Now I am, ‘No, this is my life! I make films because I love the life I lead in filmmaking. Everything is professional. It’s not like, “Oh, I make movies, so I don’t have a wife.” I also make movies to fall in love, because I’m going to travel, and I’m going to meet people. It’s not like it has a downside. This is your life.”
What if the thing you were weighing against “life” was the same as life? What if it was all one thing, not a bunch of swaps? “I’m not saying you have to love everything,” Siyama said. “But, yes, you should love it all.”
Sciamma has little patience for people who claim that the current political climate is “harmful to art”. “If we listened to them,” she said, “it’d be like, ‘Well, what do you want, black women fantasizing about consent?’ Yes, it ‘may destroy you.’ It’s the best thing I’ve seen. As a passionate TV viewer, she can quote Hannah Gadsby from memory, recounting entire lines from “The Good Fight.” She visits Tik Tok regularly, and marvels at the level of editing there. Since the early pandemic, she has been reading obsessively – “for hours and hours, more than I was in college” – mostly working by and lesser-known artists of the past.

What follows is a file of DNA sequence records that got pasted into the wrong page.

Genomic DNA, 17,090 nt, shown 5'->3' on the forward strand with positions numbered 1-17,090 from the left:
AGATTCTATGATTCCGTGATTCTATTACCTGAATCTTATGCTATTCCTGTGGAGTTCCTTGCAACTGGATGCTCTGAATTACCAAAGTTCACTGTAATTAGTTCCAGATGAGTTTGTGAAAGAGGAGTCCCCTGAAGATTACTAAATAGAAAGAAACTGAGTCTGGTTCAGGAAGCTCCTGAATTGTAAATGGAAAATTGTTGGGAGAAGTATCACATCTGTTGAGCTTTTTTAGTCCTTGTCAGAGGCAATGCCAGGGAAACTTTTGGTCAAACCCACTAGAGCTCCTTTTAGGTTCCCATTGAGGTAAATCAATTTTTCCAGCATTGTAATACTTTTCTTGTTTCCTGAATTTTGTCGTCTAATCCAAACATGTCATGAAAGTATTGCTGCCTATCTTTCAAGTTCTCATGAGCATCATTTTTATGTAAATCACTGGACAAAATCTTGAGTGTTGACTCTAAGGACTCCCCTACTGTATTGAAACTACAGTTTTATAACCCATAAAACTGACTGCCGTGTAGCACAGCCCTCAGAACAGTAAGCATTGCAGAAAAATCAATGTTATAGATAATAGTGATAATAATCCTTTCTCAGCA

The new view of the past is, for Siama, part of the present moment. On a recent Zoom call, she was looming over a giant French edition of Patricia Highsmith’s recently published memoir: Now we have access to gay experiences from the 1940s through the 1990s! The next minute, she was excited about Andrea Arnold’s new documentary, “Cow”: Now we have access to cow trials! How lucky we are, says Siyama, “because we always have some kind of new thrill ahead, whether it’s a new girl in town or an old lady we haven’t heard of.”
Particularly important to Siama was the rediscovery of many of the silent film pioneers of the past decades, notably Alice Gay (Alice Gay Blashy), who directed what is sometimes referred to as the first feature film (“Fairy Cabbage” in 1896). Beginning at the turn of the 20th century, Gay served as head of the Gaumont studio in France, starting her own studio, and making over a thousand films. By 1927, nearly all prints were lost, and Gaye’s efforts to find them were unsuccessful in her lifetime. Routinely omitted from movie histories. Renewed scientific efforts have resulted in the restoration of more than a hundred of her films.